Struggles against discrimination can benefit us all

By Sean Hawkey
July 7, 2011

Dr Jorge Ramirez Reyna, president of Asociación Negra de Defensa y Promoción de Derechos Humanos (Black Association for Human Rights Defense and Promotion, ASONEDH) in Peru, reflects on the issue of racism in his country and the role of the conference on the Violence of Racism in Latin America, which was organised by the World Council of Churches (WCC) and the Latin American Council of Churches (CLAI) 22-24 June 2011 in Managua, Nicaragua. He is interviewed here by Sean Hawkey.

How is racism playing out in Peru today?

Racism, and racist discrimination in Peru are still strong. This is something historical that isn’t over in the 21st century. There are people who think that because we have our origins in Africa, that we aren’t worthy of respect, that we don’t have the intellectual capacity to occupy public office or other positions of responsibility.

There is generalised prejudice and discrimination against Peruvian people who have African origins. Afro-descendent people in Peru are one of the poorest groups in the country and we are perceived as second-class citizens.

I’ll give you an example: I am a lawyer, and I went to the office of a judge to talk to her about a client who had been detained unfairly. I asked the judge’s secretary if I could see the magistrate in charge of the case, and I was shown through to the judge’s office.

I stood in front of the judge’s desk and the judge asked me how long I had been in prison. Her presumption, based on the colour of my skin, was that I was a prisoner. I told her I was a lawyer, but she didn’t believe me, she asked me for my identification to prove it.

This sort of prejudice is generalised. Crime is racialised, crime is synonymous with blackness and so anyone of African descent is suspected of being a delinquent.

I was recently asked to give a paper at a conference in Miraflores, an upmarket district of Lima, and when I approached the reception I was asked who I was coming to pick up. The presumption was that I was someone’s driver, that I couldn’t possibly be involved in the conference as a speaker.

The predominant attitudes often make me think that we have a long road ahead of us in this struggle against racism.

What is the role of the churches in combating racism?

Lamentably, the churches have been quite indifferent to this issue, they haven’t been our allies. It is important for the churches to begin an internal process of awareness building, and for the churches to incorporate the issues of racism and discrimination in their discourse, in their work.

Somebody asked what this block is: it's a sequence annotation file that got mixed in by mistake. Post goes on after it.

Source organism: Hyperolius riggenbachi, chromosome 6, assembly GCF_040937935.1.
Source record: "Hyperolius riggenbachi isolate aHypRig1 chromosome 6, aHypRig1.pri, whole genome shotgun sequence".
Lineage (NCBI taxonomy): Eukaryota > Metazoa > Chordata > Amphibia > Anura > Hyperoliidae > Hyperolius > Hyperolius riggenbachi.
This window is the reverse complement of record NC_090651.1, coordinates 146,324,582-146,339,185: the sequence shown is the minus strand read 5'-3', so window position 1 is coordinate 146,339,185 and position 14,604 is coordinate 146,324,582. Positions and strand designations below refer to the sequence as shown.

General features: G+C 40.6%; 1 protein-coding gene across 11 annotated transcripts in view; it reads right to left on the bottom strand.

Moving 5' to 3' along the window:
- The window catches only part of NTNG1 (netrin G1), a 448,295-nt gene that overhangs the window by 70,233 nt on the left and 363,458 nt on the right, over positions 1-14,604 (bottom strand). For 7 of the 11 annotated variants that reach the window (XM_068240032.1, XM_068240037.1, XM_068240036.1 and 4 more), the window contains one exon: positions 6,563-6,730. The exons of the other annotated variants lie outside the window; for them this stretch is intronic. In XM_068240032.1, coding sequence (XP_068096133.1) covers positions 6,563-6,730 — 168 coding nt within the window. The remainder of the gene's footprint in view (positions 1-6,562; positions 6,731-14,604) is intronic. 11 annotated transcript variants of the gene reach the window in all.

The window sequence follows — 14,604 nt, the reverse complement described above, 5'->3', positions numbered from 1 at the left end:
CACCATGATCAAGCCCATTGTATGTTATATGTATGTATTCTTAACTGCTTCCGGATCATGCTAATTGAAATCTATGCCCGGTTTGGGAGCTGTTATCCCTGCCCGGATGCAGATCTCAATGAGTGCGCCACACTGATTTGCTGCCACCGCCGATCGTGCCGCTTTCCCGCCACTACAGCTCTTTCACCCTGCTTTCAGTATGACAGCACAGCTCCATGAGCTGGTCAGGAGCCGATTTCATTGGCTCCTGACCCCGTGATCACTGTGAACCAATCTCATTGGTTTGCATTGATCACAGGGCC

The Latin American Council of Churches, CLAI, has asked me to help the churches to do this. But, we are just starting this process and we need support of different types.

I think that it is important to do the work with other groups, not only with the churches, but other sectors of society. This is a struggle that everyone needs to be involved in. Struggles against discrimination are for everyone’s benefit, we all need to be convinced of that. A more just society, a more just world, is for the common good.

How do you assess the WCC-CLAI conference on Racism in Latin America?

This has been a very important meeting. Firstly, because we’ve been able to meet, as people of African origin from different countries who are all committed to the work of the churches in a spiritual way, and who are all working against racism.

I believe this sharing of experiences is very important and strengthening in and of itself. On this foundation of sharing experiences there is an emerging commitment to continue this work by going back to our churches to spread the word, to begin and to strengthen processes of awareness-raising.

We all understand that there is a long road ahead, and we are all willing to continue along it. We are doing this for the young people, and we need to involve the young people in the struggle, most of us who are involved in the struggle are in our forties or fifties.

The Afro-descendent people in Peru, the black people, have never lost hope. Despite the discrimination, the very limited possibility of educational and professional fulfilment, the racist attitudes, we have hope. And it is this hope that will allow us to continue along the path against racism, to vindicate our rights as human being, in search of a better world for everyone with the help of our Lord Jesus Christ.

* More information on the conference:


© Sean Hawkey is a journalist and photographer who has worked on a range of ecumenical projects.

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